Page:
"In spite of their claims being little more than unscientific cyclical theory, they are currently taken seriously by a lot of conservatives and liberals alike, because it offers conservatives hope that society is on the verge of cycling out of the social changes of the 1960s and 1980s and back to the social conservatism of the 1940s-50s, and it offers liberals hope that society is on the verge of cycling out of the Reagan-Bush era of deregulation and privatization and back to the New Deal and Keynesian economics of the 1940s-50s."

    I’ll concede that bits of what they theorize is actually somewhat logical. But one cannot just unilaterally change the entire definition of a generation. While I agree that lagging end boomers do not share the exact same life experiences as leading edge boomers, that does not mean they are not all boomers.

    Bottom line is, this is not a well established, vetted theory, like the Theory of Evolution, which has the entire scientific community pretty much in agreement. These guys just made up a theory about why they think the generational divides should be altered. That’s all well and good. Perhaps if I put my mind to it I might come up with even more and different divides and rational supporting MY theories.

    But “theories” do not change the FACT that Baby Boomers are those born 1946-1964 and Gen X begins in 1965. This fact does not magically change just because you prefer it to be that way and have found a bit of theoretical support for such notion. I see you refer to 1961 over and over as the beginning of Gen X. You state it as a fact; it is not a fact. You can keep on saying it over and over, but repeating something incessantly does not make it so.

    This is a bit like if I suddenly began stating, over and over, that a dollar bill is really just 99 cents. I could perhaps cite reasons why it’s only 99 cents: it is no longer worth 100 cents, or whatever. But a dollar bill is still a dollar bill no matter what I say or what my reasoning may be. And a boomer is a boomer (1946-1964) and Gen X is Gen X.

  10. Michael your operational definition of a generation is the old school mainstream one, purely arbitrary break points in the time line combined with peaks and valleys in birthrate. The Straussian op def factors in shared environment and experiences. For example I cannot remember JFK. I was one year old when he was assassinated. I have nothing in common with Boomers. I have everything in common with Xers. This, to me, is more significant than arbitrary lines in the sand.

  11. First off Generation Y runs from 1980-1994, not 2001. Gen Z starts in the mid 90's. Second, Generation Y appreciates MJ's music. Think about how many people in their 20's and earlier freaked out when they heard MJ died. And you forgot Ed McMahon, who Britney (a Gen Y'r) said she was so sad for. As for Farrah, every girl my age (I'm in college) realizes the icon she was and envies her beauty. No guy doesn't realize how sexy she was. Miley Cyrus (who I don't really respect) even said what a beautiful woman inside and out. I told my friend I had just gotten her famous poster and he said "you know it's good when I can tell you exactly what it looks like." The night of the 25th, my friend was talking about how he had the poster. Remember, Man of the House, a big kids movie in the mid 90's came out when we were kids. We certainly appreciate these two. Now Generation Z is too young to have experienced them at all, THEY might see them as a pedophile and some random woman, but most of Gen Y understands why they are icons. Remember, we are Echo-boom, our parents lived through all of it.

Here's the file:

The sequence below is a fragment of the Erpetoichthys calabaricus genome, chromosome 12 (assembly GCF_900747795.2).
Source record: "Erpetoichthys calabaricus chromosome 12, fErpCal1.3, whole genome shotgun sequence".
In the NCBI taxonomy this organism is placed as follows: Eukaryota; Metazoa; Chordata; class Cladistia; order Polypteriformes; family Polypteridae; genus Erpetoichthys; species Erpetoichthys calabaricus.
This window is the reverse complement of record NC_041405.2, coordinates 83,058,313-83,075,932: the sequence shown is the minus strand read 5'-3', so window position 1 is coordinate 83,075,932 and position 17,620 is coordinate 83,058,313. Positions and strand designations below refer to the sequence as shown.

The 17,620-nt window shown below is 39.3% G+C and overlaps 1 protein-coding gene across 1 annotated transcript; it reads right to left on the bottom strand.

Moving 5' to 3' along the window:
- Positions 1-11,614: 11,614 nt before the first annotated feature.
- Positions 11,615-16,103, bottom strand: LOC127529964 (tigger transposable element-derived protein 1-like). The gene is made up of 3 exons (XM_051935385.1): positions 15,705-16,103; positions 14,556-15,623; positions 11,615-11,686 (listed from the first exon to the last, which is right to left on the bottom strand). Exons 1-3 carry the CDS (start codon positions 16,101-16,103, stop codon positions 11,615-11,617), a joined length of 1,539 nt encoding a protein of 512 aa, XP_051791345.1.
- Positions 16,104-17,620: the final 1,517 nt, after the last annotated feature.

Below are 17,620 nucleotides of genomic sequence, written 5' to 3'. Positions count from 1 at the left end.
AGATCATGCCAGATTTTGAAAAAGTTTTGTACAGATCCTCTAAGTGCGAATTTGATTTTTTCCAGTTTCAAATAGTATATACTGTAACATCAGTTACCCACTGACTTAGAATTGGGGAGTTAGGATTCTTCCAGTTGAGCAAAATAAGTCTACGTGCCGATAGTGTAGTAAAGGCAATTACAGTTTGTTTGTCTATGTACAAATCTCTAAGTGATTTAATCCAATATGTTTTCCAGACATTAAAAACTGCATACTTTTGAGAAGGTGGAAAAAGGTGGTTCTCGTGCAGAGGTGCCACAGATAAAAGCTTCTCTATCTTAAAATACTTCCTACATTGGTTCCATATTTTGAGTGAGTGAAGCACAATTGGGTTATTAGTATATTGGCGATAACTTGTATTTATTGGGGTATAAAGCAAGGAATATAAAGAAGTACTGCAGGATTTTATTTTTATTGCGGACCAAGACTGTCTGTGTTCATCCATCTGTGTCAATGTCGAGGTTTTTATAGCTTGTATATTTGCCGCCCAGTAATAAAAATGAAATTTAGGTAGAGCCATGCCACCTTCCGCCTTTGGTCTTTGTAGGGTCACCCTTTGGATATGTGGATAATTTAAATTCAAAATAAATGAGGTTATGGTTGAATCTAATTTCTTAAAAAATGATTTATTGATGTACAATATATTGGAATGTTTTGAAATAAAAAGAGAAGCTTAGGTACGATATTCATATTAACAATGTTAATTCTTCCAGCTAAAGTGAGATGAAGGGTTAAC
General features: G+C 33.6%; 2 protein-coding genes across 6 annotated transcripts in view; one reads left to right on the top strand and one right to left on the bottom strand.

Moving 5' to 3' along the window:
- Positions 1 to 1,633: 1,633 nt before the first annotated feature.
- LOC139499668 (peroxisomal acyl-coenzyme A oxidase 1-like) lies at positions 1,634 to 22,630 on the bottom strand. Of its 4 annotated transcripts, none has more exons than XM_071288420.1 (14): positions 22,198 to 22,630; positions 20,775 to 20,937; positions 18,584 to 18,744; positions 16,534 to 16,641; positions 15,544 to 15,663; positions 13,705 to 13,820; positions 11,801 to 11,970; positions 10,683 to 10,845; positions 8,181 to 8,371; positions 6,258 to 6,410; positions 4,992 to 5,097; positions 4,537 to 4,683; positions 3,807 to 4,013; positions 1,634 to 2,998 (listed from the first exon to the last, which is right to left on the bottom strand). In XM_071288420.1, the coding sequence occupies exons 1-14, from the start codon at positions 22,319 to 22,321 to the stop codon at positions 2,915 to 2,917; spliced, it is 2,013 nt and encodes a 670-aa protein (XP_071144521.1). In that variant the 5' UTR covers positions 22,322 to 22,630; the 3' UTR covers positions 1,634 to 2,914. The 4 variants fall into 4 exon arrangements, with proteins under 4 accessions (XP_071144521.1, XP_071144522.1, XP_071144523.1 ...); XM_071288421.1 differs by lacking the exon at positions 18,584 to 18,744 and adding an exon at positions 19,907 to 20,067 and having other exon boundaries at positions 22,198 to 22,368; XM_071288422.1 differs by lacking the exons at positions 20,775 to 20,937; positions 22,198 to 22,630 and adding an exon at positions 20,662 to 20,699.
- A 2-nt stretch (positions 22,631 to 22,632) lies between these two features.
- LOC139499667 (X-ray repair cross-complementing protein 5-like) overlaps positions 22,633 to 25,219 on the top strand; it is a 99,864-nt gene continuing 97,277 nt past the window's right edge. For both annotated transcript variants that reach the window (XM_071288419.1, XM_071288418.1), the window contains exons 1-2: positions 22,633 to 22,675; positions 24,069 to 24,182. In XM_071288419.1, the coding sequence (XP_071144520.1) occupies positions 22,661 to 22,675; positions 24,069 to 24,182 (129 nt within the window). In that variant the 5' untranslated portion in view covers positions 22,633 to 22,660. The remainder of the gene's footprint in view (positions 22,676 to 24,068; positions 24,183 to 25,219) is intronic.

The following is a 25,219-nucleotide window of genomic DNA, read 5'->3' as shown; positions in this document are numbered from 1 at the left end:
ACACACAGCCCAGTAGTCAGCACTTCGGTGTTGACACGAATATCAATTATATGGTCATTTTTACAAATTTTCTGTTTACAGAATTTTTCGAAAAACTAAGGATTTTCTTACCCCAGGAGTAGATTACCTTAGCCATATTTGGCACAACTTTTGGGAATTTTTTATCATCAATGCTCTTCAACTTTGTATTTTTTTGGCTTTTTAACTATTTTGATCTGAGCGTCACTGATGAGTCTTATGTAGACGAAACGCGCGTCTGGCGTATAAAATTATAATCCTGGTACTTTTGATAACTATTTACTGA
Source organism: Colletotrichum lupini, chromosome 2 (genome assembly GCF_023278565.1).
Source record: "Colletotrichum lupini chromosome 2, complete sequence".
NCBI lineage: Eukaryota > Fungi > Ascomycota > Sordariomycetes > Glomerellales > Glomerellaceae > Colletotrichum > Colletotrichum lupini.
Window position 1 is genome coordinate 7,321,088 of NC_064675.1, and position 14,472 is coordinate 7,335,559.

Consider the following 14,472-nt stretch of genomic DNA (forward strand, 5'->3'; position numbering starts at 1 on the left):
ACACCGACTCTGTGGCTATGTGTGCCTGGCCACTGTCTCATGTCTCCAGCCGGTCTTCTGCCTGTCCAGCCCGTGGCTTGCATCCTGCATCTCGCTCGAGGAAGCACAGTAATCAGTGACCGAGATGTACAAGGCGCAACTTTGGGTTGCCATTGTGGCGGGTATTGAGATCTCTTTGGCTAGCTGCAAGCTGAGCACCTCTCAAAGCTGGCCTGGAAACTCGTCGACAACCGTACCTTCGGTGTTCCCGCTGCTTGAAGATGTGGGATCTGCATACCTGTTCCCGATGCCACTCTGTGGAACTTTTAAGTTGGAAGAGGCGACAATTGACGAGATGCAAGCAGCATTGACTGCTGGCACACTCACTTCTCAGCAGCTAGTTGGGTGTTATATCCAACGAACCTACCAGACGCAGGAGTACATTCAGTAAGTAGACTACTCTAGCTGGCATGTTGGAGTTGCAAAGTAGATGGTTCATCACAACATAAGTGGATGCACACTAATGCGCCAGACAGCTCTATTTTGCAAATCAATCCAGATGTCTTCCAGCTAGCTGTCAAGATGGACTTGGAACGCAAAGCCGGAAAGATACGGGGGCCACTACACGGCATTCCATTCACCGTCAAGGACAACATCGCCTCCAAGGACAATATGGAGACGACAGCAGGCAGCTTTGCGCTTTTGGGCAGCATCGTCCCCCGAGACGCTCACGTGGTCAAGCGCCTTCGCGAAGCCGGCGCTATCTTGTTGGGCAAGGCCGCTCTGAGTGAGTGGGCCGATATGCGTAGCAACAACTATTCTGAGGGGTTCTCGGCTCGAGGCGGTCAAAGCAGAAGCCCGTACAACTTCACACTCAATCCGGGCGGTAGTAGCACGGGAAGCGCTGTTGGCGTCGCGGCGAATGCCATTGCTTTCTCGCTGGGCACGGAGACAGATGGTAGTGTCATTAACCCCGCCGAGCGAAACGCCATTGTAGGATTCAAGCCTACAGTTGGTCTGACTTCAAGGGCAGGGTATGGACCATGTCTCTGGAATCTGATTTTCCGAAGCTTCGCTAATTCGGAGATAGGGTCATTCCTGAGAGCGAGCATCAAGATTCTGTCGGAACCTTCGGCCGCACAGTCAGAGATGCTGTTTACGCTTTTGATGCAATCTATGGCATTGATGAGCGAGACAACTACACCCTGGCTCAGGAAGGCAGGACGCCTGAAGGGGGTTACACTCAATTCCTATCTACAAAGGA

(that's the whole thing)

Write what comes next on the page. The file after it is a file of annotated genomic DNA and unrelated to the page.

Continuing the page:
1. @Sam – Sorry I did not approve your comment earlier – it must slipped through my email filter.

      We disagree on the dates for Millennials and Gen X – mine are based on the theories of Neil Howe and William Strauss rather than demographics or popular opinion. To see more about them you can visit my start here section. And to your point about Farrah, McMahon and MJ being icons to Gen Y, I can agree that they were important to this generation, but not nearly as much as they were to Gen X. Millennials were just too young to appreciate MJ's early music en masse and Farrah's early beauty. Doesn't mean that some don't get it, but they were not the pop phenoms during the Millennial/Gen Y period.

      It's kinda like how Gen X might appreciate the Beatles – we get that they were wildly popular and appreciate their music, but by the time most of us were born they had already broken up years before. We didn't live through their story, and our story was not bonded to theirs. I am not saying a second-hand experience is irrelevant, but it is certainly different. And that is where generation theory comes from: the experiences of our youth are what bind us as a generation.